The iPhone 6S and the Samsung Galaxy S6 came out within a few months of each other in 2015. At release, a 64GB iPhone 6S costs $749 while a 64 GB while a 64GB Galaxy S6 costs between $700 and $785 depending on carrier. Unlocked models ran a little pricier, but we can just assume that you bought the S6 with a carrier lock-in and unlocked it when the contract expired. Whatever way we slice the specifics, let’s just accept that both phones were available for roughly the same price when new. It will make life a lot easier.
Right now, you can sell that 64GB iPhone 6S for around $250 while you’ll only get about $170 for your Galaxy S6. Things are even starker if you’d sold your iPhone back in October when you upgraded to the latest model. Back then, your iPhone was worth in the region of $350; an S6, however, was selling for less than $180 on average.
All this data comes from Swappa and it’s averaged across different carriers and the like, but the trend is pretty clear. Two and a half years after they were released, the iPhone is worth significantly more than the equivalent Galaxy model. If you’re flogging your old phone to upgrade, the extra $100 or so can go a long way.
Things are even worse when it comes to computers. Right now there are 19 listings on Swappa for 13” 2015 MacBook Pro Retinas with prices between $727 and $1595 depending on specs.
The section for Windows laptops was a wasteland with a few 2017 models being sold at a discount.
Unless people are eagerly snapping up every older Windows laptop that becomes available, I think it’s a pretty clear sign that they just don’t hold their resale value like Macs do (or have a healthy resale market where you can sell them easily).
You Also Get Consistent, Reliable Updates on Mobile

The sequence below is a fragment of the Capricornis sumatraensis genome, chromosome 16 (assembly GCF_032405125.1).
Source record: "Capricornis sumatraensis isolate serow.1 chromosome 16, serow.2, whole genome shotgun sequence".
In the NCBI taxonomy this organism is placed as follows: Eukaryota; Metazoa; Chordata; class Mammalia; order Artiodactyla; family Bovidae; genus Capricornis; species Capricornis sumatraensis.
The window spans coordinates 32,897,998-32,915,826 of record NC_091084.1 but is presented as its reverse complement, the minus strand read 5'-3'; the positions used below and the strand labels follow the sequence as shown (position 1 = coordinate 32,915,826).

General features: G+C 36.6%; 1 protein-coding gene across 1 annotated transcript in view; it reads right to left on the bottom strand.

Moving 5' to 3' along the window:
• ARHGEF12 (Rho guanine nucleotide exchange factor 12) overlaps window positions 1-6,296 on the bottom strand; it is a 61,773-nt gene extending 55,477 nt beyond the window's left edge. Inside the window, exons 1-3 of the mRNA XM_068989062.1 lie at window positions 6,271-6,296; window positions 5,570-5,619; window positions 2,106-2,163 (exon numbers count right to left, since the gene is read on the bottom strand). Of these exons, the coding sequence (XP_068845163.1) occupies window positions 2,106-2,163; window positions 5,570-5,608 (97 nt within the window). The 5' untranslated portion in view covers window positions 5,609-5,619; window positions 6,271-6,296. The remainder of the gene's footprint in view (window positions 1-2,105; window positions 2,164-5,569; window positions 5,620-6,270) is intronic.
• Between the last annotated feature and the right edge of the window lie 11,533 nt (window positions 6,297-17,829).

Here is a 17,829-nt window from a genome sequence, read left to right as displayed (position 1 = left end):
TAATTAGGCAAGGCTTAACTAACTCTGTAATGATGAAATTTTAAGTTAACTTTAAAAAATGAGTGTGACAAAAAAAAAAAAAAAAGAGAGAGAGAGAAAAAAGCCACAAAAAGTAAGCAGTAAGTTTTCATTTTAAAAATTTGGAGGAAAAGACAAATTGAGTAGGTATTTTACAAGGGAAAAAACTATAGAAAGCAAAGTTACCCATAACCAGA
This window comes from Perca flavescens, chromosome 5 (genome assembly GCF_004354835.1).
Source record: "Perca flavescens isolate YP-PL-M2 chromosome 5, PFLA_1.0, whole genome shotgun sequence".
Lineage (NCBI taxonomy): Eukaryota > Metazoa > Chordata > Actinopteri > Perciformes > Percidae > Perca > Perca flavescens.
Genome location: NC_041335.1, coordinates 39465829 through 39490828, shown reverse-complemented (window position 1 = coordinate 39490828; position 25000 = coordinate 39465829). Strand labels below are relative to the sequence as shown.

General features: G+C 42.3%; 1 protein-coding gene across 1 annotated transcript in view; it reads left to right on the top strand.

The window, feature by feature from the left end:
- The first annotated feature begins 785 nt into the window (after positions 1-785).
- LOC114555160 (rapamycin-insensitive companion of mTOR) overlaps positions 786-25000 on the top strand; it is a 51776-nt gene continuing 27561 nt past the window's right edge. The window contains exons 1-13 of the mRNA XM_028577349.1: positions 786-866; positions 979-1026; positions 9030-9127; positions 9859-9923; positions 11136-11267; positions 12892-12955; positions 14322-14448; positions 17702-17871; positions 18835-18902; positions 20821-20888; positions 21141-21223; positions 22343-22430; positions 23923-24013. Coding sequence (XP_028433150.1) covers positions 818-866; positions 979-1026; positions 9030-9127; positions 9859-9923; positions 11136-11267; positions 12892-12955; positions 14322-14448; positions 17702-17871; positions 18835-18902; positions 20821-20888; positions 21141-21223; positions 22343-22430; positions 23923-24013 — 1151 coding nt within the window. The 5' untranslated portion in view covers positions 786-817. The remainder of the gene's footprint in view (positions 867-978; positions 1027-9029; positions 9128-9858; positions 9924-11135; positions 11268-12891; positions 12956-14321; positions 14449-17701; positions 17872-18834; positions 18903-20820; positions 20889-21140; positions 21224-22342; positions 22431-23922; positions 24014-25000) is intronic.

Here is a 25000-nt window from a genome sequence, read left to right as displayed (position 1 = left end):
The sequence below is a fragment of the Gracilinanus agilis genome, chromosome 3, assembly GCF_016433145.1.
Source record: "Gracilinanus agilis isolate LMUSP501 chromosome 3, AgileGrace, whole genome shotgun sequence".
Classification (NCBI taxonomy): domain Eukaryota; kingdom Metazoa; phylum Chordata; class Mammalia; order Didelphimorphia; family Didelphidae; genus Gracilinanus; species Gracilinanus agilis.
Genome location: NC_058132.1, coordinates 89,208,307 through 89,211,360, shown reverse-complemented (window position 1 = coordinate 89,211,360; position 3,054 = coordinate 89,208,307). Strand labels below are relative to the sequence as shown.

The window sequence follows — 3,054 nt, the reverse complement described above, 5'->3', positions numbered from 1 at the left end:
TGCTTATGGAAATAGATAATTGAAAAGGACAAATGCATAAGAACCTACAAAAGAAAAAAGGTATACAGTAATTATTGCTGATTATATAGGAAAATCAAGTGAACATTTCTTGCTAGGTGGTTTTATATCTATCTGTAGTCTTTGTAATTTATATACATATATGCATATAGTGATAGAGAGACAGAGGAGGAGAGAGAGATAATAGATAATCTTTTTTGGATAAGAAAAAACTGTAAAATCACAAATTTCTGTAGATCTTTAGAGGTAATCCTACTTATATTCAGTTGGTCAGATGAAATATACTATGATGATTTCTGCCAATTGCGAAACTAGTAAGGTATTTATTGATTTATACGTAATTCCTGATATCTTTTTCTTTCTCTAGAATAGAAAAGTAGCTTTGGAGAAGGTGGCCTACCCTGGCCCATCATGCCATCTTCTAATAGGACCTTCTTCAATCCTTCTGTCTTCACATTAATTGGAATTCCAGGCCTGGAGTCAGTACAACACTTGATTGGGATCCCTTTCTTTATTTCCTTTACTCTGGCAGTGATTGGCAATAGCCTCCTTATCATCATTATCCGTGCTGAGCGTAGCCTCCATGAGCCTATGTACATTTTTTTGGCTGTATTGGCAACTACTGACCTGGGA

As well as holding their value, Apple products remain up to date and supported for longer. Your hypothetical iPhone 6S has received updates for every version of iOS since its release. It’s still unclear whether the Galaxy S6 will even get updated to Android Oreo.
If this was just about features, it would be minor points scoring. Android and iOS are both mature ecosystems so each update is adding less and less features worth having. The thing is though, it’s also about security. New vulnerabilities are discovered every month. Apple rapidly pushes security patches to fix any holes; on Android, you’re just left waiting in a state of perpetual doubt.
Other Products Have Their Place
Now, don’t get me wrong. This article isn’t an attempt at an Apple VS Everyone hackjob. There are lots of awesome Windows and Android devices that have their place. For example, if you just need a cheap phone, I’m a huge fan of the Motorola Mote E4; I keep one as my backup phone.
Similarly, the S9 is by all accounts an incredible phone. If you prefer Android to iOS, go ahead and buy it. I would if I was you. Just bear in mind that if you plan on selling it second hand, it’s probably not going to fetch the same price as an iPhone 8.
While Apple products are often dismissed as being overpriced, it’s really not the case. While they certainly cost you a lot up front, you can recoup quite a bit of that when you sell them second hand; you just can’t quite do that with other products.
Image Credit: Sharon McCutcheon.